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Tiny Times 1.0
Tiny Times 1.0

Hsieh Yi-Lin, Mini Yang, Amber Kuo and Haden Kuo experience some Tiny Times.
Chinese: 小時代  
Year: 2013  
Director: Guo Jingming
Producer: Li Li, An Xiaofen, Adam Tsuei, Zhou Qiang, Angie Chai
  Writer: Guo Jingming
Cast: Mini Yang, Amber Kuo, Haden Kuo, Hsieh Yi-Lin, Ko Chen-Tung, Rhydian Vaughan, Cheney Chen, Li Ruimin, Shang Kan, Wang Lin, Jo Jiang, Calvin Tu, Ting Chiao-Wei
The Skinny: Super-popular and alarmingly shallow, Tiny Times 1.0 is watchable though clearly not quality. For the same demographic that watches the CW Network, or filmgoers who enjoy glossy, ridiculous fluff starring pretty people. Followed by Tiny Times 2.0 and two more in-production sequels.
by Kozo:
Tiny Times 1.0 is a massive, massive hit in China, and if you’re a member of its target demographic, you’ll probably be tickled. Based on a series of hit novels by super-popular, super-young and super-rich author Guo Jingming, the film taps into the materialistic dreams and friendship fantasies of young girls who’ve grown up in this brand name-obsessed, mobile phone-accessorizing “me” age — and young boys with similar interests will probably dig it too. This is a ridiculously glossy and hideously superficial youth drama that doesn’t transcend its genre or intentions, and calling it a good movie would be an exceptional stretch. But even if your parents don’t like it, you just might. That’s the generation gap for you.

The film (and novels, duh) tell the tale of four childhood friends who are taking their first steps into the big, bad adult world. Lin Xiao (Mini Yang) is the narrator, a sweet and hopeful girl who describes herself as an “ordinary girl in Shanghai” — which is impossible to believe if you’ve ever seen Mini Yang. Rich gal Lily (Amber Kuo) is cold and sharp but with a warm heart, while Nan Xiang (Hayden Kuo) is an ethereally beautiful artist. The stocky Ruby (Hsieh Yi-Lin) is the sassy, ebullient member of the group. The four live together in a spacious dorm room and chase their dreams with the purest of hearts. When things go wrong, they provide each other with instant and unconditional support. And they never fight among themselves. Not yet, anyway.

Lin Xiao wins a part-time assistant job at upscale fashion magazine M.E, where she’s subject to the whims of eccentric but stoic Editor-in-Chief Gong Ming (Rhydian Vaughan). Soon, inklings of a love quadrangle occur between Lin Xiao, Gong Ming, smug columnist Zhou Chongguang (Cheney Chen) and Lin Xiao’s incumbent boyfriend Jian Xi (Li Ruimin). Lily’s relationship with boyfriend Gu Yuan (Kai Ko) hits the rocks, while Nan Xiang is treated like a doormat by hot tempered boyfriend Xi Cheng (Jo Jiang). Ruby lusts after super-hot badminton player Wei Hai (Calvin Tu), but that subplot barely gets focus. Also, the girls celebrate their friendship by drinking bubbly and watching fireworks while lounging on rooftop sofas in dress-up designer duds. Admit it, you want their lives.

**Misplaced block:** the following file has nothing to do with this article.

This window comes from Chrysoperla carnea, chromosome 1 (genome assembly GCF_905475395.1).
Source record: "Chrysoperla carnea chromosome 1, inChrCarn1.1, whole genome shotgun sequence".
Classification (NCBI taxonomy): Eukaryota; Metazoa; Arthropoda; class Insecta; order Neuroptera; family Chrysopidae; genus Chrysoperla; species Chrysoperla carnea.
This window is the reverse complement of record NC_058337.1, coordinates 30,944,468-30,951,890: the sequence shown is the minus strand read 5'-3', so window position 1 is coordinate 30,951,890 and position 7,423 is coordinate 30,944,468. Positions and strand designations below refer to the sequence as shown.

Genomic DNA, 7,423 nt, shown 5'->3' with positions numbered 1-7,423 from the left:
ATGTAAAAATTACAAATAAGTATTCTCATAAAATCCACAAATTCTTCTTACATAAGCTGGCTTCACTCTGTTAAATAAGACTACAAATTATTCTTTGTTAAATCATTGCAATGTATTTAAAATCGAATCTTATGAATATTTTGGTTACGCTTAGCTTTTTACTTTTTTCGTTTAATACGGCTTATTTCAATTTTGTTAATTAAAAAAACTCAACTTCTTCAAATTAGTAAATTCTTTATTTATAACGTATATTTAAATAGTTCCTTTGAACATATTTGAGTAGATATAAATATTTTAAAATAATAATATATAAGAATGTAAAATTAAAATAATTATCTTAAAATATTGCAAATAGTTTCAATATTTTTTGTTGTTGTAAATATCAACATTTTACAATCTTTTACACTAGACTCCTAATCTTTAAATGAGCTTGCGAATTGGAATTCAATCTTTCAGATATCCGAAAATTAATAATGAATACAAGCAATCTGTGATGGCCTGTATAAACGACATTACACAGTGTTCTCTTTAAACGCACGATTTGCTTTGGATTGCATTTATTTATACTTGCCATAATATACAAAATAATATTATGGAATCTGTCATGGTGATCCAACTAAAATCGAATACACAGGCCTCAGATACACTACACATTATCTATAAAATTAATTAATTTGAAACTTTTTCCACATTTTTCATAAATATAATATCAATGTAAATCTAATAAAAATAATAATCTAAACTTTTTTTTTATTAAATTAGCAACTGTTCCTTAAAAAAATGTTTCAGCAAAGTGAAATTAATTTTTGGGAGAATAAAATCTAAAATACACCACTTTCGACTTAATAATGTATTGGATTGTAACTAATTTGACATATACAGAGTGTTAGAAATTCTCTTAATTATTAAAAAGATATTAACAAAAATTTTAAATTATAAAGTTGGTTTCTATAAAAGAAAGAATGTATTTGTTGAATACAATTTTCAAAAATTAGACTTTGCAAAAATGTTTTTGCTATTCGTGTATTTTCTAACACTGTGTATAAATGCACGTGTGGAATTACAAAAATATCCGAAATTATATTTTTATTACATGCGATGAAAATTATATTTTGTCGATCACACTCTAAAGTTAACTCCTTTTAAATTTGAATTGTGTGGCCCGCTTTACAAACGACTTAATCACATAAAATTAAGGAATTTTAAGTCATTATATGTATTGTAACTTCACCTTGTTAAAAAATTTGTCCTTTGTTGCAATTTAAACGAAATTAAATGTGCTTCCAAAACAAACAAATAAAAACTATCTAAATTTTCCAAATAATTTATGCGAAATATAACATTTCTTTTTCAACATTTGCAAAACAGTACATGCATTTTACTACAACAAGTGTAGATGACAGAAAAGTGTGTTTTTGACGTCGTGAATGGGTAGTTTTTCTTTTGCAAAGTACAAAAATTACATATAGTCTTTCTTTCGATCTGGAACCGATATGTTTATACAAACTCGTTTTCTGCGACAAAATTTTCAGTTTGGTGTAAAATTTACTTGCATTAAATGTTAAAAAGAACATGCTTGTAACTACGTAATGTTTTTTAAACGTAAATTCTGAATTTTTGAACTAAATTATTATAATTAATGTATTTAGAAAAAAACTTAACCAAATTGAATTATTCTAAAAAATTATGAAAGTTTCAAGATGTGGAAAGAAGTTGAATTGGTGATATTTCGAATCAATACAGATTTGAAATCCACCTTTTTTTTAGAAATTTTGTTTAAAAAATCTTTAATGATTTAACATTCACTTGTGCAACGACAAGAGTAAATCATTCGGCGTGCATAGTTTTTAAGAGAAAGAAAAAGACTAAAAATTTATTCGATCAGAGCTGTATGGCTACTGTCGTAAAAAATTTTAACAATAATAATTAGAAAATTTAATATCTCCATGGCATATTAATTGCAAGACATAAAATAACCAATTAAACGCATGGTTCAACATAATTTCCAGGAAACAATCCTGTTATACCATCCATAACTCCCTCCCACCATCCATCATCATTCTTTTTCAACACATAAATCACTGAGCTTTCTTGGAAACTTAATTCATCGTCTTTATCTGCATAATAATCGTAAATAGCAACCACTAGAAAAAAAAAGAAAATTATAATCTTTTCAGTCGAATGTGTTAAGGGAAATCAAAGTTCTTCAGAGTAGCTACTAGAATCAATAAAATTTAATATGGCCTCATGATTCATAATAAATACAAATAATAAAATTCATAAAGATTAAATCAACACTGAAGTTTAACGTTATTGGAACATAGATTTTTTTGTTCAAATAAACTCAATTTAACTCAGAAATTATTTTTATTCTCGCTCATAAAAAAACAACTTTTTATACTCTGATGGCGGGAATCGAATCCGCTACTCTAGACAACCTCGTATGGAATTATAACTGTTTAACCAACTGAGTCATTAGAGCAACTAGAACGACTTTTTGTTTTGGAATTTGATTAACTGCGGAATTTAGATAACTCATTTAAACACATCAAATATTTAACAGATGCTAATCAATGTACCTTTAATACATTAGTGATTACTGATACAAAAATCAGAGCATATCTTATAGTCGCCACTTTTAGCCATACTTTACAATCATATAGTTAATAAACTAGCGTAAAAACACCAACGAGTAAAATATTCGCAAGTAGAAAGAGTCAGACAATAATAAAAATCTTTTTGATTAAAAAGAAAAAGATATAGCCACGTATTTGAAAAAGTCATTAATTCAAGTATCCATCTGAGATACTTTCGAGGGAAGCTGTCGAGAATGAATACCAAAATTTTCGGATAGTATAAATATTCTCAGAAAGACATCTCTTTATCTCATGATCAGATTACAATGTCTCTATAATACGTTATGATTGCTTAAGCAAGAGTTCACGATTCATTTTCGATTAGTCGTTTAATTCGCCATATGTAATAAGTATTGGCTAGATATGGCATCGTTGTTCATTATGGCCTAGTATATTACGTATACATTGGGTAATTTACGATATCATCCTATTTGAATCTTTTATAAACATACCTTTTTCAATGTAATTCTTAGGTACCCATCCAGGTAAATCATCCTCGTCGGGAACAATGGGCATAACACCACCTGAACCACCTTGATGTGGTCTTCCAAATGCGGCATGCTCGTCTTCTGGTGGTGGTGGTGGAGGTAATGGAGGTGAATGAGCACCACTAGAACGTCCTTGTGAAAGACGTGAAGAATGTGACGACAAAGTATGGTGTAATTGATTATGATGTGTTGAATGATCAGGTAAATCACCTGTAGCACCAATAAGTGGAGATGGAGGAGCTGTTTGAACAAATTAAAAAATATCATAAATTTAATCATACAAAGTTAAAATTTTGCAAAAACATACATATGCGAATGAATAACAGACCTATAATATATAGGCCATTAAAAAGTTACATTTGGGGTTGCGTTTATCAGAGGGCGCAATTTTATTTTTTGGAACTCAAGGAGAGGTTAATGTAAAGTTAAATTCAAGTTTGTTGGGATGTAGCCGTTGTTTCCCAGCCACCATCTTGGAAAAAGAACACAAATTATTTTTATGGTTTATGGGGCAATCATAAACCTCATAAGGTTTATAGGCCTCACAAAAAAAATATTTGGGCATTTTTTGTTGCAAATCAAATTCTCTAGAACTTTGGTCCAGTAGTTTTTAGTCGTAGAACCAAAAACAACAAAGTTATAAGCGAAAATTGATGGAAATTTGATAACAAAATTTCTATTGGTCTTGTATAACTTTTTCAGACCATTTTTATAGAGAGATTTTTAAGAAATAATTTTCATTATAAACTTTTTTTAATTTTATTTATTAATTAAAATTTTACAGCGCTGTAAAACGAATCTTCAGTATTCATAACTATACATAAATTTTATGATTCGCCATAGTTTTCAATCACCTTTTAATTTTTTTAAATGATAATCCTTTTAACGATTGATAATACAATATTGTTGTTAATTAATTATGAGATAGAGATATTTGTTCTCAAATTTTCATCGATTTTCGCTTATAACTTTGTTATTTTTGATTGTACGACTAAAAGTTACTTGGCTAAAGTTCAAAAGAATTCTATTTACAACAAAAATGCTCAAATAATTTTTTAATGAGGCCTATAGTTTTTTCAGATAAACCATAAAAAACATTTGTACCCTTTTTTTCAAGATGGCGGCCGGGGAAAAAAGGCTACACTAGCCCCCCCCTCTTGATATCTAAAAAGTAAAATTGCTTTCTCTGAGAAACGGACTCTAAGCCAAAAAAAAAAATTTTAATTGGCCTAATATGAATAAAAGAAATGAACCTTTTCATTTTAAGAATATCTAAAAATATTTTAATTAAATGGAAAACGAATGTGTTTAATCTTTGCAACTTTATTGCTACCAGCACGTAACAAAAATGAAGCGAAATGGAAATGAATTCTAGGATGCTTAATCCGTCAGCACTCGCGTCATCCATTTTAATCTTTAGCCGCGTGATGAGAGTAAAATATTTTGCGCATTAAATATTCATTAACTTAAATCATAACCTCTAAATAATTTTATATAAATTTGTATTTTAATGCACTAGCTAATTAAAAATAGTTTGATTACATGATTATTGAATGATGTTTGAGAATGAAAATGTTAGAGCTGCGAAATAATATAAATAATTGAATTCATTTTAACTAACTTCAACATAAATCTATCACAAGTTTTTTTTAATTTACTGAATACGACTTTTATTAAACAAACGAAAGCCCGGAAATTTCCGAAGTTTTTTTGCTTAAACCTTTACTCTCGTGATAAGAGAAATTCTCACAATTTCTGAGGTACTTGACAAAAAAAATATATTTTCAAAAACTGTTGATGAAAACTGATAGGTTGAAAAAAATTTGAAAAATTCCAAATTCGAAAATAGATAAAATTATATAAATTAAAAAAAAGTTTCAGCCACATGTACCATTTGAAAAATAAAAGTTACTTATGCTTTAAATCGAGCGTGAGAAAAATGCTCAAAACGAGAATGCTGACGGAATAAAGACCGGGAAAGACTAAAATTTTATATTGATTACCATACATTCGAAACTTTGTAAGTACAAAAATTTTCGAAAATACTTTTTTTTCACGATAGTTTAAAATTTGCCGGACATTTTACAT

Tiny Times 1.0 covers the same territory as your average shojo manga or CW Network television show, with comparably pretty people and even more brand-name artifice. Those seeking deep examinations of the younger generation need not apply. This is a fantasy in each and every detail. Lin Xiao is basically the center of the known universe and gets an enviable job despite being an incompetent crybaby. Also, her super-hot boss admires her because she’s a wonderful, pure-hearted girl and not because of her physical beauty or chest size. The dorm rooms are insanely gorgeous, the school resembles a fantasy castle compound, and pretty much everyone exists to champion the girls. This movie is that luxury chocolate that’s five times as expensive as Godiva.

Director Guo Jingming (Yep, he adapted his own novel!) does a good job of catering to his target market. The boys are objectified and fetishized, with the film’s visual style playing up their bishonen qualities. Audiences are treated to slow motion gazes, longing looks at bare chests, and even a yaoi tease or two. The upscale locations are almost always empty, and characters lounge and pose like they’re in fashion magazine spreads or auditions for Zoolander 2. It snows constantly but nobody ever gets wet, there’s endless confetti falling from the ceiling and people applaud happily without an ounce of cynicism. The production is very nice to look at, and Guo even stages a few surprising tracking shots that bring you deeper into the girls’ fairy-tale fashion world.

Enjoying Tiny Times 1.0 is easy if you view it as a superficial teen drama that extols friendship while cashing a product placement check. The script is the pits, however, and uses droning metaphor and pretentious existential blather to say that everyone is a special snowflake. It’s deflating that the girls are so defined by their romances, but the boys exist only for them, so maybe it all evens out. Everyone is great looking and the acting is decent enough. Amber Kuo and Hsieh Yi-Lin are the standouts on the girls’ side, while Rhydian Vaughan steals the show as the squinty boss who always has a Plan B. His role requires little acting ability, but that’s cool — expectations all around are pretty low. Tiny Times 1.0 is what it is: unhealthy junk food for the preppy-wannabe set and nothing to get worked up about for everyone else. Beware: Tiny Times 2.0 is on its way. (Kozo, 7/2013)

Availability: DVD (Taiwan)
Region 3 NTSC
AV-Jet International Media Co., Ltd
16x9 Anamorphic Widescreen
Mandarin Language Track
Dolby Digital
Removable English and Chinese Subtitles
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